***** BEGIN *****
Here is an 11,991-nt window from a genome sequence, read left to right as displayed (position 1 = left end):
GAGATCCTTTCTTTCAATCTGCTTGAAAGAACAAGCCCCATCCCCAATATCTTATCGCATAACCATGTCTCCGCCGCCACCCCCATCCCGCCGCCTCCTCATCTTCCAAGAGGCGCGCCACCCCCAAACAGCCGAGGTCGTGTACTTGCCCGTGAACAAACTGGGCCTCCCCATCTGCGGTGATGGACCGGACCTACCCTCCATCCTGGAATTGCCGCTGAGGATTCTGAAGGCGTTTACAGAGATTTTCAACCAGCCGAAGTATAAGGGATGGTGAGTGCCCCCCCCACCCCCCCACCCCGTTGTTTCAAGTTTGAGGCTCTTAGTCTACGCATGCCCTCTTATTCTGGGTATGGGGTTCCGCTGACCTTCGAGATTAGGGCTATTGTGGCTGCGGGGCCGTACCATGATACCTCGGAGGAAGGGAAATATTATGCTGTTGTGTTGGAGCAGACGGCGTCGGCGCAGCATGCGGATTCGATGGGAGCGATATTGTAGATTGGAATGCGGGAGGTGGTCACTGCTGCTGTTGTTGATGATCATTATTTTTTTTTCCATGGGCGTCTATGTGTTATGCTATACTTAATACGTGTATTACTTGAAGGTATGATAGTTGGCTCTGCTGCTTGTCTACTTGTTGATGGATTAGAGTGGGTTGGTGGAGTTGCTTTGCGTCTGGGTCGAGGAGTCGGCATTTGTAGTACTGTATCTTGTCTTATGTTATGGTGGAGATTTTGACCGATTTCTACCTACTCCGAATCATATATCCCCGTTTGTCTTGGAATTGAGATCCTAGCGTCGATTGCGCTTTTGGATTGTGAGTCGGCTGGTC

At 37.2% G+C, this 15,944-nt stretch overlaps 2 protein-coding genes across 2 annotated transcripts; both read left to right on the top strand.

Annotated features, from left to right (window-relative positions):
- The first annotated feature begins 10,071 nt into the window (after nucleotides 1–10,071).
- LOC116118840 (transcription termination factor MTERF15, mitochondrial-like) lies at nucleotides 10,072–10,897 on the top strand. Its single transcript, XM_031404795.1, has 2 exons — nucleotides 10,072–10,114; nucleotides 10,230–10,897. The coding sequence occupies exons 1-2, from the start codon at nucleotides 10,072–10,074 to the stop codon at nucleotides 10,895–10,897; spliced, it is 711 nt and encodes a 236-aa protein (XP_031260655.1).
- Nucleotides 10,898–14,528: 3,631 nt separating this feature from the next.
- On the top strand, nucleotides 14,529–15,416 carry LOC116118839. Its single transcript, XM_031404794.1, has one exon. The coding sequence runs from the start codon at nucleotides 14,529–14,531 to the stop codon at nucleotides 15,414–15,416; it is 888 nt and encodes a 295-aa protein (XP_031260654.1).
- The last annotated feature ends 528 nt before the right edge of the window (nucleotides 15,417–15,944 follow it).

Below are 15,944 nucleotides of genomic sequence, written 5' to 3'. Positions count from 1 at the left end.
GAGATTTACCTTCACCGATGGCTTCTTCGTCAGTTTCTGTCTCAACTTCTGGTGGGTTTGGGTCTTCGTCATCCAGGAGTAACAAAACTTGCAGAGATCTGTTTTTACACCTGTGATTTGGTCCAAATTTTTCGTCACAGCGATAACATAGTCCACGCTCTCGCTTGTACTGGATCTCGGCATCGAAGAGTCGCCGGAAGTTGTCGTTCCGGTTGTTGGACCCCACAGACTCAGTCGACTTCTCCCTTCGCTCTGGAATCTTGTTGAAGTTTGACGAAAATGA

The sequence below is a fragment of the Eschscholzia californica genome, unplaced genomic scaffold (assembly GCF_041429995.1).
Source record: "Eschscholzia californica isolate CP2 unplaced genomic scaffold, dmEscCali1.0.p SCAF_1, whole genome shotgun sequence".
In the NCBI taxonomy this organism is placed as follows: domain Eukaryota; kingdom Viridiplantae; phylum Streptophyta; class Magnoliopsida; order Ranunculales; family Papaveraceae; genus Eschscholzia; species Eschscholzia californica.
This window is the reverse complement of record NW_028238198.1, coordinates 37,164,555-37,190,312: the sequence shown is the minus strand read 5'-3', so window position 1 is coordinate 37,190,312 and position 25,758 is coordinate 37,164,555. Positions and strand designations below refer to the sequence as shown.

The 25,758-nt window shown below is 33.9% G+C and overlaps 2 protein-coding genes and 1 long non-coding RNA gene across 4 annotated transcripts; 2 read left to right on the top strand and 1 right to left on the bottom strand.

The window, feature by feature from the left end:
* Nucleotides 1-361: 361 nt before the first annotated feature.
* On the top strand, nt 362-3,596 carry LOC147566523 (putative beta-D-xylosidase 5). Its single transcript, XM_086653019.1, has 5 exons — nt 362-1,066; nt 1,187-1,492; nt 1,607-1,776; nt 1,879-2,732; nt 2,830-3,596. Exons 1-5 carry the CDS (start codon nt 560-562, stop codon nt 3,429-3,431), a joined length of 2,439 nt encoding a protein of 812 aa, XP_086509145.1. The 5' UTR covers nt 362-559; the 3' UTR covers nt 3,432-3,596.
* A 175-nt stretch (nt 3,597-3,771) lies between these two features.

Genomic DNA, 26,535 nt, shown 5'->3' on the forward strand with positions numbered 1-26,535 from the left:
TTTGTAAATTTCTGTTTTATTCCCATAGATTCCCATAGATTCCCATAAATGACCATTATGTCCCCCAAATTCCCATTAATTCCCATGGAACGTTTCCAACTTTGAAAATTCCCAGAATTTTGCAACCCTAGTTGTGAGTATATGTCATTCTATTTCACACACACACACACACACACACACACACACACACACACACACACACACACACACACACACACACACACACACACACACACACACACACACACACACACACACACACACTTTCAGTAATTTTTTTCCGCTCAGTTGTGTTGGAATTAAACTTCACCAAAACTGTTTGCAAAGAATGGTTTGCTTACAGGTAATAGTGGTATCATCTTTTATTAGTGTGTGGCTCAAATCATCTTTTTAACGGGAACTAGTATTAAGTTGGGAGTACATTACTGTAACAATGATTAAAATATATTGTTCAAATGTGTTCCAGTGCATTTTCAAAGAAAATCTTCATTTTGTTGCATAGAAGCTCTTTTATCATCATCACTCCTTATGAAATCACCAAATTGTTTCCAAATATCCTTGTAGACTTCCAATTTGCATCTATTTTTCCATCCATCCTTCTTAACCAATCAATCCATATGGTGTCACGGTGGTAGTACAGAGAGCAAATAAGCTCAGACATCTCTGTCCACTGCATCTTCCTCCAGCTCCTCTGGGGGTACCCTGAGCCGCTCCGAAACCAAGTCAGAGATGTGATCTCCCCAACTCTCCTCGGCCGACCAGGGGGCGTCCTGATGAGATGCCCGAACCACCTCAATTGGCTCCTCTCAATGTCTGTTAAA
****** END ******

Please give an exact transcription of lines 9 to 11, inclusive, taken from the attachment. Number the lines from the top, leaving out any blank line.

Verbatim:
- The last annotated feature ends 528 nt before the right edge of the window (nucleotides 15,417–15,944 follow it).

Below are 15,944 nucleotides of genomic sequence, written 5' to 3'. Positions count from 1 at the left end.
GAGATTTACCTTCACCGATGGCTTCTTCGTCAGTTTCTGTCTCAACTTCTGGTGGGTTTGGGTCTTCGTCATCCAGGAGTAACAAAACTTGCAGAGATCTGTTTTTACACCTGTGATTTGGTCCAAATTTTTCGTCACAGCGATAACATAGTCCACGCTCTCGCTTGTACTGGATCTCGGCATCGAAGAGTCGCCGGAAGTTGTCGTTCCGGTTGTTGGACCCCACAGACTCAGTCGACTTCTCCCTTCGCTCTGGAATCTTGTTGAAGTTTGACGAAAATGA